The Integrated Management Plan for Wildlife Habitat and Forestry Section 5 by Vermont Forestry Associates and dated September 1, 2016, is now in the hands of the Quechee Lakes Landowners Association Board (QLLA), and the Trail Committee chaired by trustee David Courtney. Now, if you think that introductory sentence was long, wait until you see the complexity of the report itself. There are species diameter tables, which indicate types, numbers, and sizes of trees in each of twelve sections. There is a custom soil analysis report for each, detailing differentiations between Agawam fine-sandy loam, Hitchcock silt loam, and a mind-boggling array of others. Midway through the document, I fully expected personal interviews with local beavers or moose. But none occurred, and I must say I was greatly disappointed. This is a 30-year management plan which guides the initial treatment of 780 acres of QLLA property dedicated to non-motorized recreational usage. Yes, members, Quechee Lakes amenities will just continue to get better!
Cultural features found throughout Section 5, such as stone walls, stone piles, cellar holes, and remnant barbed wire indicate that this area was involved in agricultural usage or sheep pasturage. Interestingly, none of these homesteads were shown on an 1869 map of roads and homesteads in Hartford. Thus these farms had already been abandoned by that time. The original 1984 agreement with the State of Vermont noted that management of this land was to be conducted to enhance the value of the property as wildlife habitat. This was fairly novel in its day as the State agreed to support development in exchange for protecting resources. The property is not currently – nor has it ever been – managed for wildlife, particularly for critical deer wintering habitat.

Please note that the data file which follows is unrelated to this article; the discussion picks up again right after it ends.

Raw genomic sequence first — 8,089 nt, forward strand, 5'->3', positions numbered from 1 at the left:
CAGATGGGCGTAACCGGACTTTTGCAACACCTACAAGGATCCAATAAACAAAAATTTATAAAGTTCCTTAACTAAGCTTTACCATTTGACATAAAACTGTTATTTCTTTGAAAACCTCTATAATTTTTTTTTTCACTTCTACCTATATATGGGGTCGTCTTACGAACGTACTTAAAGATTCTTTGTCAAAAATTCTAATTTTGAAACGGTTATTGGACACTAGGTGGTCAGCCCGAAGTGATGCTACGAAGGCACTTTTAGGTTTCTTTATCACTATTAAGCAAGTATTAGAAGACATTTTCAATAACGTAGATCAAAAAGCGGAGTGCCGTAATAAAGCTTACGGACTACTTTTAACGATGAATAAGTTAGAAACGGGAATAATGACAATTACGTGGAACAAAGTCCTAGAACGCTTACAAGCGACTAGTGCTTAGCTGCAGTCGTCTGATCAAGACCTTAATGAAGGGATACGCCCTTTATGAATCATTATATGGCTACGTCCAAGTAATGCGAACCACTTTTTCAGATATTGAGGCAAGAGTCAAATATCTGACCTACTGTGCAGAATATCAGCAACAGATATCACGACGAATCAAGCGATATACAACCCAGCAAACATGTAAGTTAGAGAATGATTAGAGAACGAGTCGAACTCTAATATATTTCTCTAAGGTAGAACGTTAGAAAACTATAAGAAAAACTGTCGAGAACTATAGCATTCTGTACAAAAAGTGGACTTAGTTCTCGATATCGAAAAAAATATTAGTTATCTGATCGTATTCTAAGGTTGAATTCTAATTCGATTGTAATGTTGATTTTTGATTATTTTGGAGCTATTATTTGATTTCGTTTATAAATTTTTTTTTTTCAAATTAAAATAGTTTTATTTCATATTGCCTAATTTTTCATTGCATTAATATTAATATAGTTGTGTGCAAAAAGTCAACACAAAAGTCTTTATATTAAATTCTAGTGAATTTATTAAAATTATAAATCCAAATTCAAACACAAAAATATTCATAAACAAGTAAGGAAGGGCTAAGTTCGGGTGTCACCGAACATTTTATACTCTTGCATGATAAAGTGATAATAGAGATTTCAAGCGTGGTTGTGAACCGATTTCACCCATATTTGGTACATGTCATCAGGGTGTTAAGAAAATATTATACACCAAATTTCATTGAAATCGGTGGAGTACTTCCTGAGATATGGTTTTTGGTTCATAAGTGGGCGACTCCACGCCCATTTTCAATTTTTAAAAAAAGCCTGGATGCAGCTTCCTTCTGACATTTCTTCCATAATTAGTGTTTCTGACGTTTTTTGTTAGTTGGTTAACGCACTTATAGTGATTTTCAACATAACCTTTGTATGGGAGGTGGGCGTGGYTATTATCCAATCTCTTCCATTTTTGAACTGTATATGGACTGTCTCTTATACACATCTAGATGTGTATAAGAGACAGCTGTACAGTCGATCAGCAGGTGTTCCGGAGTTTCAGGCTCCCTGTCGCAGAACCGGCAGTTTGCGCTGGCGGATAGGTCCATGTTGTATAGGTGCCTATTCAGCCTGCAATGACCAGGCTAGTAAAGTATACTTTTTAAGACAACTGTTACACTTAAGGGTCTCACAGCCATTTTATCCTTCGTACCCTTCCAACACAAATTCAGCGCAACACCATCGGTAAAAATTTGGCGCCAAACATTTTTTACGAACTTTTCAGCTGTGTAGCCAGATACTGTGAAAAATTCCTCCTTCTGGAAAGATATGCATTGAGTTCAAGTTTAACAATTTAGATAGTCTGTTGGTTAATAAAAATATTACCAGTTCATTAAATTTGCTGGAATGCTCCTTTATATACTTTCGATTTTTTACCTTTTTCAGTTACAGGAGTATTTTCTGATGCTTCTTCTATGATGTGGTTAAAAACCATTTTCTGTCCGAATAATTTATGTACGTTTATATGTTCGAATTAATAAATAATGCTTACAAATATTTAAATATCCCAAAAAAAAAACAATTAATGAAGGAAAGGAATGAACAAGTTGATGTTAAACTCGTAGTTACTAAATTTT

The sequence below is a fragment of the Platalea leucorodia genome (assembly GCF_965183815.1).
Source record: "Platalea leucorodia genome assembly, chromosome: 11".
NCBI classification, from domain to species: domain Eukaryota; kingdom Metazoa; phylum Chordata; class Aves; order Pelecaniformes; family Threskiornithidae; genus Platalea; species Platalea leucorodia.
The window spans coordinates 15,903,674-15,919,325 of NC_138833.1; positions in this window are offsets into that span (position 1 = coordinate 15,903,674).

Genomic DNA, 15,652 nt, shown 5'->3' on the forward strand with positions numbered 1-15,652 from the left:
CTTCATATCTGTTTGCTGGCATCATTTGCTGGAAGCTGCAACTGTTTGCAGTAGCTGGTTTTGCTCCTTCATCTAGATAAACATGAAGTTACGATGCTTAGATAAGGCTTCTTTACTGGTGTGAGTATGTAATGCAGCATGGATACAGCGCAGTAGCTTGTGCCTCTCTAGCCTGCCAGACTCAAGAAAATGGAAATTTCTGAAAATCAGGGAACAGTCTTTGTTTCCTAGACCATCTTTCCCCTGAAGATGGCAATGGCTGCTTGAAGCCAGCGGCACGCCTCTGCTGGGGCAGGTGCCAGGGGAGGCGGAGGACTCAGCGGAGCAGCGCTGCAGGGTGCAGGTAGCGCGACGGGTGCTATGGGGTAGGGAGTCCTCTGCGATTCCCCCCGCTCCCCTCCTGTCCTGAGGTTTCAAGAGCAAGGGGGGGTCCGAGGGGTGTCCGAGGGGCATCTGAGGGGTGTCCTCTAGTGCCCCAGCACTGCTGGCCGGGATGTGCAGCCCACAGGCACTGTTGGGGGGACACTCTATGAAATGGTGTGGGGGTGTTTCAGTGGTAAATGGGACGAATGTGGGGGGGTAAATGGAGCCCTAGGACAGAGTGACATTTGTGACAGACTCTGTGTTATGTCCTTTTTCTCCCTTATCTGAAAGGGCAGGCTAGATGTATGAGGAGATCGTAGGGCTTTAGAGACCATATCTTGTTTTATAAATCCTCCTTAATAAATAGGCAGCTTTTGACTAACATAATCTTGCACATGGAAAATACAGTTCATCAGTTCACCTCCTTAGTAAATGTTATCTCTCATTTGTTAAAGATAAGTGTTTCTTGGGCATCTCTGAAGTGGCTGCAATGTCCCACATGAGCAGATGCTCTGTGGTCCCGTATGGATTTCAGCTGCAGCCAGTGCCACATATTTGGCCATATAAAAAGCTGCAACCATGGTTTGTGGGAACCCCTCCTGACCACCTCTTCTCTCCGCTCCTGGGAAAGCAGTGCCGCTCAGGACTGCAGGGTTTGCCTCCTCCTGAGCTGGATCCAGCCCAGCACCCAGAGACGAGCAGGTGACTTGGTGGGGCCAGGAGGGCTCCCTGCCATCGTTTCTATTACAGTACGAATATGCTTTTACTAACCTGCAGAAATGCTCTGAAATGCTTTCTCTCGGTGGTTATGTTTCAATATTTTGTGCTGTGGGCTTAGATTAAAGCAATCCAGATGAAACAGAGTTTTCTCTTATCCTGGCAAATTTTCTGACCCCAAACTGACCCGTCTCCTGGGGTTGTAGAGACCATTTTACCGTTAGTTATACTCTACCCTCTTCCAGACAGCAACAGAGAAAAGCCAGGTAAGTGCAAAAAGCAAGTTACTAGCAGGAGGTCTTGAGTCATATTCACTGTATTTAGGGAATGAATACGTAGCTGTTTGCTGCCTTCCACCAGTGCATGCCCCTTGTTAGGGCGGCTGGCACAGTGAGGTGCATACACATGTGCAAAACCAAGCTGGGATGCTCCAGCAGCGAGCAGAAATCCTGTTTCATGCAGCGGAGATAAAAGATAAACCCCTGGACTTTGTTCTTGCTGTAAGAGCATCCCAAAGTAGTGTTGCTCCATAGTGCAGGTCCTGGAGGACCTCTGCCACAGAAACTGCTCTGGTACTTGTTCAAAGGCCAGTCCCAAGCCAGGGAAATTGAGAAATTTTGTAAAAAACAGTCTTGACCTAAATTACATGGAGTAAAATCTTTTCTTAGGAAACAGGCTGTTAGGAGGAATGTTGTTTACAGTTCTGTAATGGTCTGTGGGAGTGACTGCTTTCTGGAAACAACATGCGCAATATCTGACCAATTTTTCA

The general approach will be to treat 90 acres every six years. Logging operations will disturb the forest making it unsightly in many cases. In fact, that is what they are supposed to do as part of the renewal process. Out of each 90-acre section, 26 acres will be severely reduced. The good news is that the present report has determined that 276 acres from the parcel are off-limits to cutting operations. Why, might you ask? Because hemlock is the preferred tree species for deer wintering areas in Vermont, and the availability of quality wintering areas is the limiting factor for deer in most of the state. Since only about 6% of Vermont’s land base is deer wintering area, the ability to recognize and manage these critical habitats is necessary to ensure the future wellbeing of the state’s deer herd. Much of our present trail system lies within that protected area. Isn’t that nice?
Current trail locations follow old logging trails for the most part, but do not always access some of the land’s most interesting natural features. Planned upgrades to the trail network are primarily relocations which will provide a better ski experience on trials that are easier to maintain. The formation of a Quechee Trails Club is being discussed. The club would be dedicated to helping with signage, education, maps, and simple maintenance of the trail system, thus giving both adults and children an opportunity for a more meaningful outdoor experience. More on this at a later date...
While the membership has indicated its desire for trails,
the committee realizes that this does not always necessitate a rugged outdoor adventure.
Sometimes you just want to take a stroll after dinner. Therefore, while
improvements to Section 5 proceed over time, trail expansion and improvements
will be taking place within the Quechee Lakes campus. Connectivity is a primary
objective, so that a healthful, reasonable, and non-motorized experience can be
accessed throughout our community.
See you on the trails! (And bring a chainsaw...)
– Cap’n Ron n